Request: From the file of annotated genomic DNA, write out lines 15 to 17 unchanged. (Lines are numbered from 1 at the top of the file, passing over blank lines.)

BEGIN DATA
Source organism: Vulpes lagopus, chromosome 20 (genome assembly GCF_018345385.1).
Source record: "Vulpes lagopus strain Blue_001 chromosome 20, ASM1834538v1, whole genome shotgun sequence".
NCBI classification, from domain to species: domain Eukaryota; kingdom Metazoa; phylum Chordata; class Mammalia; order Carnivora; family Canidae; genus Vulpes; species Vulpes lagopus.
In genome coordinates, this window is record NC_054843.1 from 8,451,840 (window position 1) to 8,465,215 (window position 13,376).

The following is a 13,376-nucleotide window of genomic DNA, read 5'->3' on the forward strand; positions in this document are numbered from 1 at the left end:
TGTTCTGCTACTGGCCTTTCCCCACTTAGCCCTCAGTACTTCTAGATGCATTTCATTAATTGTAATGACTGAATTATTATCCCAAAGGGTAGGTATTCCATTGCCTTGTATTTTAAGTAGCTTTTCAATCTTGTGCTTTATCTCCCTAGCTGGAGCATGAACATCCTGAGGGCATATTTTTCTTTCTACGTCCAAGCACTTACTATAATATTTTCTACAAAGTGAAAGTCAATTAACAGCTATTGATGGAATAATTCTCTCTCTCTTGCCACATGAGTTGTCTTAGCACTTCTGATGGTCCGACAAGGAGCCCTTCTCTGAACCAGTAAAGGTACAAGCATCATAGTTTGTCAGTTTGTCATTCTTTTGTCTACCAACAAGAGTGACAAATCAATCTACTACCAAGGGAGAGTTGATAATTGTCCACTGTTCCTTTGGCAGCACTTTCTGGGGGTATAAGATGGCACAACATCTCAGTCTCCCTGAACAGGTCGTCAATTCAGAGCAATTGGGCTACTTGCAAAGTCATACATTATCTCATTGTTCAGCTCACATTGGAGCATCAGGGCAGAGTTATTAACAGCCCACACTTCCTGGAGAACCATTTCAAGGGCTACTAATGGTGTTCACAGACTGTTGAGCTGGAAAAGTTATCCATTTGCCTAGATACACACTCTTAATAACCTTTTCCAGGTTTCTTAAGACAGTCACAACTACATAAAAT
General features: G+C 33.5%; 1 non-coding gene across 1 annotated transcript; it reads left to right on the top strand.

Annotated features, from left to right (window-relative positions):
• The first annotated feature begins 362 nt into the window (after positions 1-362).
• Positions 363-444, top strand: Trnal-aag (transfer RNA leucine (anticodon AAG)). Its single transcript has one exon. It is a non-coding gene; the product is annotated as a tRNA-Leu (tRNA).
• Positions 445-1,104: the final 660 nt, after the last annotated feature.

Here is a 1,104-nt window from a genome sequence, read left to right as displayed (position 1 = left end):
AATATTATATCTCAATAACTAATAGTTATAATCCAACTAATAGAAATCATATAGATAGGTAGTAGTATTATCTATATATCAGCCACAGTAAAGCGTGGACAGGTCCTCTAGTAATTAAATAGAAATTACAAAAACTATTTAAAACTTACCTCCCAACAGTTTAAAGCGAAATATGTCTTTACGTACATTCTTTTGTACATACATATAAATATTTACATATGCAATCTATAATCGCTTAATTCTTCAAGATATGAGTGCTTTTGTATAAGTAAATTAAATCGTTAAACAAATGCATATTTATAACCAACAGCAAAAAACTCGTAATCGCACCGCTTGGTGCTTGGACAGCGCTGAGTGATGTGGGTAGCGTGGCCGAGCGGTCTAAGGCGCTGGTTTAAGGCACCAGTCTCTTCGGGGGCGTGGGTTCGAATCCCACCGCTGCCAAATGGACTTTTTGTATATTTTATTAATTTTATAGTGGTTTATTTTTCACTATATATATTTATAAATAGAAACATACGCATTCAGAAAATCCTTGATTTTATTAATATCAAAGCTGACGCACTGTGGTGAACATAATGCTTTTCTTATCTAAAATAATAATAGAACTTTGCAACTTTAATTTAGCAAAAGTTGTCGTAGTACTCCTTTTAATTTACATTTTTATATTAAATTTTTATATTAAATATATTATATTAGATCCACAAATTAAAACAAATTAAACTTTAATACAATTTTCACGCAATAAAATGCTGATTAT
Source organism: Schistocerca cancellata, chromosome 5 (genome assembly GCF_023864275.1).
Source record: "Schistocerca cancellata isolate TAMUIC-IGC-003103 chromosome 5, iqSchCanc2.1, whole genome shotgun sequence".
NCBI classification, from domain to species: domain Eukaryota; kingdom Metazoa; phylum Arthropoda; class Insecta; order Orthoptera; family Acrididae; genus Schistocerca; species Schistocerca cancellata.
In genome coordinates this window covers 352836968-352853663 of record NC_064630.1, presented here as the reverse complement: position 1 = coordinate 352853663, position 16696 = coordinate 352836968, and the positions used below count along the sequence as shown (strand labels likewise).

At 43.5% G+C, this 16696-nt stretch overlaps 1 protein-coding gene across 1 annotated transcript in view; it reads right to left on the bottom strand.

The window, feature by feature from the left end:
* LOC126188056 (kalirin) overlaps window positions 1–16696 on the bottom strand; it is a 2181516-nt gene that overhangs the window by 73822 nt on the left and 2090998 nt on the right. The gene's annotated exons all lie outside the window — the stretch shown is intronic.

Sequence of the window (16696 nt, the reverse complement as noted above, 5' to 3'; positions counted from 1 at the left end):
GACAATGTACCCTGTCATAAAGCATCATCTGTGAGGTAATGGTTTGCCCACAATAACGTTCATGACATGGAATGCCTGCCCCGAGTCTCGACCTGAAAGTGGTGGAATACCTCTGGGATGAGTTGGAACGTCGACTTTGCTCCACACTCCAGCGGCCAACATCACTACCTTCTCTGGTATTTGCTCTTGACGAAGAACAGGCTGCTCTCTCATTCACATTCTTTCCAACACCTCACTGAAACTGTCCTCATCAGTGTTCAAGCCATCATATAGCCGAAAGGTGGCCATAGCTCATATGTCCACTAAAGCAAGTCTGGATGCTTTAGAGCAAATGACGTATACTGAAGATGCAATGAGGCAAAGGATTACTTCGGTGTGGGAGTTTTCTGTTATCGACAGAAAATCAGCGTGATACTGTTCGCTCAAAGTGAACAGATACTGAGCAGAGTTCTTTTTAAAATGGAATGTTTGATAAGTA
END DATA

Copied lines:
Source record: "Schistocerca cancellata isolate TAMUIC-IGC-003103 chromosome 5, iqSchCanc2.1, whole genome shotgun sequence".
NCBI classification, from domain to species: domain Eukaryota; kingdom Metazoa; phylum Arthropoda; class Insecta; order Orthoptera; family Acrididae; genus Schistocerca; species Schistocerca cancellata.
In genome coordinates this window covers 352836968-352853663 of record NC_064630.1, presented here as the reverse complement: position 1 = coordinate 352853663, position 16696 = coordinate 352836968, and the positions used below count along the sequence as shown (strand labels likewise).